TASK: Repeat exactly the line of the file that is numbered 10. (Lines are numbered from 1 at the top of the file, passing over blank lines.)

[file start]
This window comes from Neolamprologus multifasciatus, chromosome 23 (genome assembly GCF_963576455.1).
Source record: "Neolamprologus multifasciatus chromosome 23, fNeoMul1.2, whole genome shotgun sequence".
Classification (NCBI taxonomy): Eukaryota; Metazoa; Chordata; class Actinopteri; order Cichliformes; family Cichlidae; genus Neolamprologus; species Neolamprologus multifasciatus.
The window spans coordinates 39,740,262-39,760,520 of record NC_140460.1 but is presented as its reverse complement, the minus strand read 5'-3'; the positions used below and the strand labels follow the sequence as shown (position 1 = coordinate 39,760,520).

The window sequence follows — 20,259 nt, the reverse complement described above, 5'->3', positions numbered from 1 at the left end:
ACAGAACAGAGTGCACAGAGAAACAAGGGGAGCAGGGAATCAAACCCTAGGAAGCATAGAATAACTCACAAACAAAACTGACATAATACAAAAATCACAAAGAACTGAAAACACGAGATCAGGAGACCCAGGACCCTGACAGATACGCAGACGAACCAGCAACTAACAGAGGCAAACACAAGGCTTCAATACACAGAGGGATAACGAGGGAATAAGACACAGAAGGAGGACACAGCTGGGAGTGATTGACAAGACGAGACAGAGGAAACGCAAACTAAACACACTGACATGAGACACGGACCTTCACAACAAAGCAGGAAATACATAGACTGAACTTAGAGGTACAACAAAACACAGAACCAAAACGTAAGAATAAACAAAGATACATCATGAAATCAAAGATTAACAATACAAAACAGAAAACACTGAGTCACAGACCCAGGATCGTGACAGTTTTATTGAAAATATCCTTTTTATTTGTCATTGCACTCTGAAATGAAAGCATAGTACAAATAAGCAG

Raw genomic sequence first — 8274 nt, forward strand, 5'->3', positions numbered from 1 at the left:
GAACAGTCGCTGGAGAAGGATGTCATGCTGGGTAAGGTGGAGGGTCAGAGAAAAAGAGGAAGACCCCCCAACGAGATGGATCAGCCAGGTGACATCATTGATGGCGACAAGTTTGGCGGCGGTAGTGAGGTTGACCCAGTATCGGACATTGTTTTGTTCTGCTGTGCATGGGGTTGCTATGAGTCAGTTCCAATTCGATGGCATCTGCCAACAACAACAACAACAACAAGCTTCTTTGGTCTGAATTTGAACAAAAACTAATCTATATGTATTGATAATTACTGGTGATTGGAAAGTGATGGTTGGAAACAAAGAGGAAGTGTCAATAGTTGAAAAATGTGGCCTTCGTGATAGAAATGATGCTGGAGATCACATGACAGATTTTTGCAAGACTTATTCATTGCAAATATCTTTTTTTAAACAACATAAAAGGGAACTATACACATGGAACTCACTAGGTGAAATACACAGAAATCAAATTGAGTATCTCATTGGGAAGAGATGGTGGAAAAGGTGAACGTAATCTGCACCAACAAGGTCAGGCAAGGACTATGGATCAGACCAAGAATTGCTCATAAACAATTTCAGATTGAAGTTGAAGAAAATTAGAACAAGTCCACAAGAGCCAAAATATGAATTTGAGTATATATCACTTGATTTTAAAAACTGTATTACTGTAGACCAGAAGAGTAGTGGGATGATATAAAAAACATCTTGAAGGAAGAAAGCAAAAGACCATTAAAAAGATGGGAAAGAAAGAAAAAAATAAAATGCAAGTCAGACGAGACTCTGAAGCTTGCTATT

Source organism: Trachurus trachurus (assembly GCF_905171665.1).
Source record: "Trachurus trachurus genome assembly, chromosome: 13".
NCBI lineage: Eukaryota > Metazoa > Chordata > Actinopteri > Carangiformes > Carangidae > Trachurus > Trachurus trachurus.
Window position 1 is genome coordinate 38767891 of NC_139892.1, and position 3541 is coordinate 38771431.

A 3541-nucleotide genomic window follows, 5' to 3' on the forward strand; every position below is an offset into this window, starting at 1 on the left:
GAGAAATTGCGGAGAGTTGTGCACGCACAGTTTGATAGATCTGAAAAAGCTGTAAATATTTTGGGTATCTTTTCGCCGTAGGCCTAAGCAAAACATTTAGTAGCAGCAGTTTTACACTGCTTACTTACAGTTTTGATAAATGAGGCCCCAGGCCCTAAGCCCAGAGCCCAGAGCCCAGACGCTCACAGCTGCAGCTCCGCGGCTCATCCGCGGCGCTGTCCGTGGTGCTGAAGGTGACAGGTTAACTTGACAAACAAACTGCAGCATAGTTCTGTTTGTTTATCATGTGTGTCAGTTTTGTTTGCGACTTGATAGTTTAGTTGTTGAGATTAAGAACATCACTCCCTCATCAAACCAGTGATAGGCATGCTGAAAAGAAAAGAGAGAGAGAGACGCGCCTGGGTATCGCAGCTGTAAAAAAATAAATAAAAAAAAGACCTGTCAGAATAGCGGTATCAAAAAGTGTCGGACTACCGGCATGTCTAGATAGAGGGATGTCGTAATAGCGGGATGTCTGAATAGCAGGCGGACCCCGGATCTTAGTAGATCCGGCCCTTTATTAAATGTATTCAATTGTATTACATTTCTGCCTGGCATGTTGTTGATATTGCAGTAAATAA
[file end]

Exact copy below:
Source record: "Trachurus trachurus genome assembly, chromosome: 13".